I spent the good part of last night trying all sorts of different advanced poses with the idea of sharing one with you. I failed at all of them. And wouldn’t it have been a lie anyway? Capturing that split second when I managed Dragonfly Pose and then writing about it as if it’s something I can do?
What I should be spending my time working on is my core strength – and Side Plank is great for that. For the longest time, I was trying to do this posture with my hand under my shoulder because I have this thing where I mistake having things line up with proper alignment. Positioning my hand slightly in front of my shoulder helped a lot. As did just listening to my body and being OK with the fact that sometimes I have to keep my feet together, sometimes I can’t look up at my extended hand and that is all fine.
To get into the posture, start out laying flat on the floor. Turn onto your right side with your legs extended and your feet and hips resting on the ground and stacked on top of each other. Place your right elbow directly under your shoulder to prop up your torso, and align your head with your spine. Contract your core and lift your hips and knees off the floor. Hold for 10-30 seconds, maybe one day working up to a minute and return to the starting position. Roll onto the other side and repeat. Eventually, you can work up to side plank with a straight arm and then maybe lift your top leg off your bottom leg. But that will come with time – if you want.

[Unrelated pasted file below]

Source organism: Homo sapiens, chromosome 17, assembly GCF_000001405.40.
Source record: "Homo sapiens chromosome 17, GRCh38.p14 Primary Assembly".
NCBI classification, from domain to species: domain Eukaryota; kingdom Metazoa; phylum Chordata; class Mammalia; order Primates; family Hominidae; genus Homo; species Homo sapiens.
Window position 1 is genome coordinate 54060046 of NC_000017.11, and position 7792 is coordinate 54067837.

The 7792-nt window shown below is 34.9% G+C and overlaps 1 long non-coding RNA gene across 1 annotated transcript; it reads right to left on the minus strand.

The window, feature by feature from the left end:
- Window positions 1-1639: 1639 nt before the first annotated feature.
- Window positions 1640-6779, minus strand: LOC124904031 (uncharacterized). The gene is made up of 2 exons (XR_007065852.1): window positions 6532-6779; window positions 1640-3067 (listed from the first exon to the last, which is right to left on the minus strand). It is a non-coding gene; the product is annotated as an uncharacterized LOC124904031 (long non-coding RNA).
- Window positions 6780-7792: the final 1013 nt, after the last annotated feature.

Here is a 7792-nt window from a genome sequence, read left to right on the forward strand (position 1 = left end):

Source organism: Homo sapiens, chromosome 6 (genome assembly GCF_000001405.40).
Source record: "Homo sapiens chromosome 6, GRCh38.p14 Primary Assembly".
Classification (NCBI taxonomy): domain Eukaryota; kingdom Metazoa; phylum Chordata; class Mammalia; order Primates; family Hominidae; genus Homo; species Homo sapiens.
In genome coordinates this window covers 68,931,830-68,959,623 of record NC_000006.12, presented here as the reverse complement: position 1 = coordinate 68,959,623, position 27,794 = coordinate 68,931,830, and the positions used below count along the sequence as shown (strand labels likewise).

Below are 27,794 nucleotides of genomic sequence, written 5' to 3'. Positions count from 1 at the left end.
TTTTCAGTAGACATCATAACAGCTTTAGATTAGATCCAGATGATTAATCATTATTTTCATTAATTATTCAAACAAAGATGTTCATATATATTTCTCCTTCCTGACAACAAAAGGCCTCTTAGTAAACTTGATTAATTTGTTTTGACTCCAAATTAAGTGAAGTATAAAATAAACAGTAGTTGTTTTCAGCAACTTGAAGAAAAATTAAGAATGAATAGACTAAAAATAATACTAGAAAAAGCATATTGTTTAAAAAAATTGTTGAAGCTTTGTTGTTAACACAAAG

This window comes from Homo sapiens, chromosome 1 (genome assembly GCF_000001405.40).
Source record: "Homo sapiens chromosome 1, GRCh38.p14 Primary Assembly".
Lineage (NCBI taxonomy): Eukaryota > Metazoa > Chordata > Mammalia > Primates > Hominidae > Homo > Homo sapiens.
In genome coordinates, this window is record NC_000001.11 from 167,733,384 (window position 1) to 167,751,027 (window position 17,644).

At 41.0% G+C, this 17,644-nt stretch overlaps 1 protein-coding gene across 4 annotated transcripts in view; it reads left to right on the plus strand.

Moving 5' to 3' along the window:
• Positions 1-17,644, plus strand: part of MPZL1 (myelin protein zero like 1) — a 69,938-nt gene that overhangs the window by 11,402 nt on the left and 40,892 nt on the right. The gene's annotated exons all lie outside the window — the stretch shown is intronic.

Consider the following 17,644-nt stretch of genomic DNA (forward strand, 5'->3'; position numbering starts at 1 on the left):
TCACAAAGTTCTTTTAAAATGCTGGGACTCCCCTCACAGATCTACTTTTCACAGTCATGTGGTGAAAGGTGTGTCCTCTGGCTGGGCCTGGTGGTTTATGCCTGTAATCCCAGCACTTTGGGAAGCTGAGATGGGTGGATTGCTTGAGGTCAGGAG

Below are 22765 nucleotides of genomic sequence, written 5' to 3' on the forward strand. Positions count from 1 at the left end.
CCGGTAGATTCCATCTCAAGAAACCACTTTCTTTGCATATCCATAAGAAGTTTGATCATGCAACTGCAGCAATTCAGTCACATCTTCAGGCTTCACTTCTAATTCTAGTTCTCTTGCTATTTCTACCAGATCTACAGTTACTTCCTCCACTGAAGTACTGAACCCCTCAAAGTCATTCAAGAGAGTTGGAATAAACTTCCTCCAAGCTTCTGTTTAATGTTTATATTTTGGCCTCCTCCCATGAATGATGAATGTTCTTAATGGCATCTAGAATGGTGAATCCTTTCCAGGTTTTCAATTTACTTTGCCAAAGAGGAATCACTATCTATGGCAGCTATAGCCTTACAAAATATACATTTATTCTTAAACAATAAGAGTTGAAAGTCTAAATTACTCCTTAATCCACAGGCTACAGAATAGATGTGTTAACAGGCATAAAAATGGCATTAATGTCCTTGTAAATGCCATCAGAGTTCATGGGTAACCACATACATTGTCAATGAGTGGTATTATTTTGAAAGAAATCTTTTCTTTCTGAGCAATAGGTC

Y7 Studio is a favorite of mine as they combine heat, Vinyasa Yoga, a darkened room and hip hop music. They also incorporate a lot of postures that work on the core that are more than simply asking for rep after rep of crunches (which do nothing but hurt my neck). Many of the flows integrate side plank (and its many variations), we often move from Chartarunga up to plank, down to Chartarunga again – basically a super slow, painful, torturous pushup but with Ludacris playing in the background so you’re fine with it. We also hold forearm planks a lot -with the instructor talking to you in a slow, calm voice as you fervently curse her silently to yourself. Just me? OK…
Anyway, give it a shot – your abs will thank you. And in turn, so will your Crow Pose and any number of other postures.
I have read some great blog posts recently about living your true yogic self and what the at home practice really looks like as opposed to how it is often presented to the world. The photo above is what practicing at home looks like for me – Olaf in the corner, two screaming kids just out of frame. Perfect.